Cowgirl Kristi Noem ropes in Capitol Hill: A Washington love story

Noem grew up on her family’s working ranch in Hamlin County, South Dakota. Her father was “was kind of superman,” Noem said, “You know, he was a cowboy and a very hard worker. I don’t remember very many days where he wasn’t up and out the door by 5 or 6 a.m. He came in late at night. Nobody ever out-worked him. He demanded a lot out of his family. He taught us to work hard and to do everything with excellence, but he never expected more out of us than he was willing to do as well.”

On the campaign trail, Noem spoke frequently with Hustead about her father, remembering how he would wake her up before the sun rose to go elk hunting and stay up past her bedtime reading the Bible. She had wanted to be just like him. “I knew from the time I was little that I wanted to grow up and to farm and ranch with my dad,” Noem said.

But while she was away at South Dakota State University, Noem’s father died in a tragic farming accident. “If you happen to fall into a grain bin with corn, it can almost suck you up like quicksand, and that’s what happened to him,” said Bob Faehn, the former Republican leader in the South Dakota State House.

Her siblings in other states, Noem left college to come home and run the family ranch. The wrenching loss colored what had been her dream. “It was very hard to imagine doing it without him,” she said.

In the midst of loss, the family was hit with a major financial burden from the estate tax.

“We had to make a decision if we were going to sell land to pay those taxes or take out a loan. We chose, and made the decision, to take out a loan. But for 10 years that loan really impacted our ability to make a profit every year,” Noem said.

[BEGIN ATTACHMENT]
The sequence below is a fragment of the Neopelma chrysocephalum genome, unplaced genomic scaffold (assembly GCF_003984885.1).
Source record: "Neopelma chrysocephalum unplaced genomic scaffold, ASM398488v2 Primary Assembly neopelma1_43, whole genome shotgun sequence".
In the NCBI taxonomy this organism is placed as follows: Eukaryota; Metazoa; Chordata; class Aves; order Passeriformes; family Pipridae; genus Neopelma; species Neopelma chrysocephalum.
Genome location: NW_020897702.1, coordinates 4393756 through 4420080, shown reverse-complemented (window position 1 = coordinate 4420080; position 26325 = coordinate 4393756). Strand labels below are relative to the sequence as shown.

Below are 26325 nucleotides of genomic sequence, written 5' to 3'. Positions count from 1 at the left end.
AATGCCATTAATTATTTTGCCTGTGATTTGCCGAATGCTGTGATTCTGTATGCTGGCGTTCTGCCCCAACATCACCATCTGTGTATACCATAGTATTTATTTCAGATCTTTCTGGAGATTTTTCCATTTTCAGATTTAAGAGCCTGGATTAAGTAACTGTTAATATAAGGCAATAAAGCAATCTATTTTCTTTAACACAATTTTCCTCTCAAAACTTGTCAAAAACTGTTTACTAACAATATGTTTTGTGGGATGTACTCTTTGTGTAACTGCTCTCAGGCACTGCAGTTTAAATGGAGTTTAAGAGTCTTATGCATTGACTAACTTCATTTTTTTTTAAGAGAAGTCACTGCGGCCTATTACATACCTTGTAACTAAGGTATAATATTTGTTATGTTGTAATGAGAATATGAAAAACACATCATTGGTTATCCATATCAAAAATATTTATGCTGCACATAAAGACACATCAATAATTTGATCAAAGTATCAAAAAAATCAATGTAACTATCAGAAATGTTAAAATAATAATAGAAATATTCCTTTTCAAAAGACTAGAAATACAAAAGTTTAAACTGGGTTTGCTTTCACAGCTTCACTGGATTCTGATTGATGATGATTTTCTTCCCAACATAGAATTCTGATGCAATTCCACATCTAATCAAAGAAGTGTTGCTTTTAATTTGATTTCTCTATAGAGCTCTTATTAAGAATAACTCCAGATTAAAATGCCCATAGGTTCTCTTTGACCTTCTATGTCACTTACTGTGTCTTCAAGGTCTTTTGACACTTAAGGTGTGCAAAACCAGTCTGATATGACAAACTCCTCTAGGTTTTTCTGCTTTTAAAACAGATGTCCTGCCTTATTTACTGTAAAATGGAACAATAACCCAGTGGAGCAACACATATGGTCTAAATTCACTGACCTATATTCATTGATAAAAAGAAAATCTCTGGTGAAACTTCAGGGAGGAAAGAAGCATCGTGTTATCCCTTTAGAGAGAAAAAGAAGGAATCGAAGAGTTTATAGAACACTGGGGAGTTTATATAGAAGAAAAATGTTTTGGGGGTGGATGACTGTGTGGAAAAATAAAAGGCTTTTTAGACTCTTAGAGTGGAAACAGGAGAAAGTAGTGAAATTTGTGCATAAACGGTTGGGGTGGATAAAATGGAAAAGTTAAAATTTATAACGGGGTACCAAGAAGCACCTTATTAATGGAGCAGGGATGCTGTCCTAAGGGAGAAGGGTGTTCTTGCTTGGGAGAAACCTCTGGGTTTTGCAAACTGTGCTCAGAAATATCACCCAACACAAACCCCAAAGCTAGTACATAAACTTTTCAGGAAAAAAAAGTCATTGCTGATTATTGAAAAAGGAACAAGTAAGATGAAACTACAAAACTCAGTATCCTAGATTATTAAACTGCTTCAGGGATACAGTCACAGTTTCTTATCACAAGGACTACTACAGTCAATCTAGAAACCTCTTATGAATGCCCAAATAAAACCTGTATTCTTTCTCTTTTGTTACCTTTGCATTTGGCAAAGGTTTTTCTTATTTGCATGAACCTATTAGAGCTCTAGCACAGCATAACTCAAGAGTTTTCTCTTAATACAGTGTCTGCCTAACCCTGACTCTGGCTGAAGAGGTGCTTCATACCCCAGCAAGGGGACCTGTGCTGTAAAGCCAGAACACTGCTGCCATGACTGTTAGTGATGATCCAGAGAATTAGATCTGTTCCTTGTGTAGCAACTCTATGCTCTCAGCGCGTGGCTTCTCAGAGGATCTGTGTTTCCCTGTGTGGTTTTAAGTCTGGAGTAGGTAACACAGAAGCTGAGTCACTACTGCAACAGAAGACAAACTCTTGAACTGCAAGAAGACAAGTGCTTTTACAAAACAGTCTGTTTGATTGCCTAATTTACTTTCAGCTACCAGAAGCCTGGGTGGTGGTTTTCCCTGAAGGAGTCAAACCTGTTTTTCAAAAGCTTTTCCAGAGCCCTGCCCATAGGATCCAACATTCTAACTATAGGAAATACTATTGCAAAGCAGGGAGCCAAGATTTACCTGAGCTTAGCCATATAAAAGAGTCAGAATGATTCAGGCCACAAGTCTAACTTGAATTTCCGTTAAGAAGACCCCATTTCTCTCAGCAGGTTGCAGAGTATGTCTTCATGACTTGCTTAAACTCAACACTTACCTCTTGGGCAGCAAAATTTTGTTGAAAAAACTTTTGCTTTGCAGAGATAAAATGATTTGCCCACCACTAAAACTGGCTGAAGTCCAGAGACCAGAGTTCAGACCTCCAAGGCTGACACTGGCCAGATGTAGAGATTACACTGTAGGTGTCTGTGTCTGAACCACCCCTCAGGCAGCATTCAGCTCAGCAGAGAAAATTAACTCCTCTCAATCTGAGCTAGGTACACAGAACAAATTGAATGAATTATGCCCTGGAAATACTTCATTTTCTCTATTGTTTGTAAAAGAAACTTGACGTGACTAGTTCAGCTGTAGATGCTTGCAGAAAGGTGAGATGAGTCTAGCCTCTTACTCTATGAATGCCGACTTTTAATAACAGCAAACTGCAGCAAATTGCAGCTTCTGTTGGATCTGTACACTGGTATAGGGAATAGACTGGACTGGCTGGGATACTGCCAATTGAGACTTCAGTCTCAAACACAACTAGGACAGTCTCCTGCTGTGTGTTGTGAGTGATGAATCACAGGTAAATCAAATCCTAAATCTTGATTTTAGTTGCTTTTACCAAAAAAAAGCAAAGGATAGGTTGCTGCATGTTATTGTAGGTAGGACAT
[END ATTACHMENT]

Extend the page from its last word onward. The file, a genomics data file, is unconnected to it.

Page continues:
The tax hit turned into a galvanizing moment for young Noem politically. “That was definitely when my eyes opened. You know, when you run a business, you have a lot of experiences that teach you the ways that government can interfere or make it more difficult for you to keep your doors open,” she said.

Two years later, to make ends meet, Noem opened a lodge, guiding pheasant hunts. “I have a Benelli 12 gauge that I shoot most of the time. We have a 20 gauge, too, but usually one of my daughters is using that one,” she said. Asked if she was a good shot, Noem replied: “I can hold my own.”

Meanwhile, Noem’s widowed mother bought a coffee shop, part of a lifelong dream to own a restaurant. “Within about six months or a year she called and said, “I need some help, you know the restaurant business is hard.” So I would go up there at night and I helped do her books and help manage her employees and things like that. That got to be kind of involved after a while and took more and more time,” Noem said.

A quick rise in South Dakota politics

Resolved to limit the sometimes destructive role of the government on business, Noem started dipping her toes into politics, serving on local boards and committees.

In 2006, Noem ran and won for a seat in the state House. In her second term, she was promoted to assistant Republican leader under Faehn, who saw great promise in his junior colleague. “I want you to remember her name,” he told colleagues.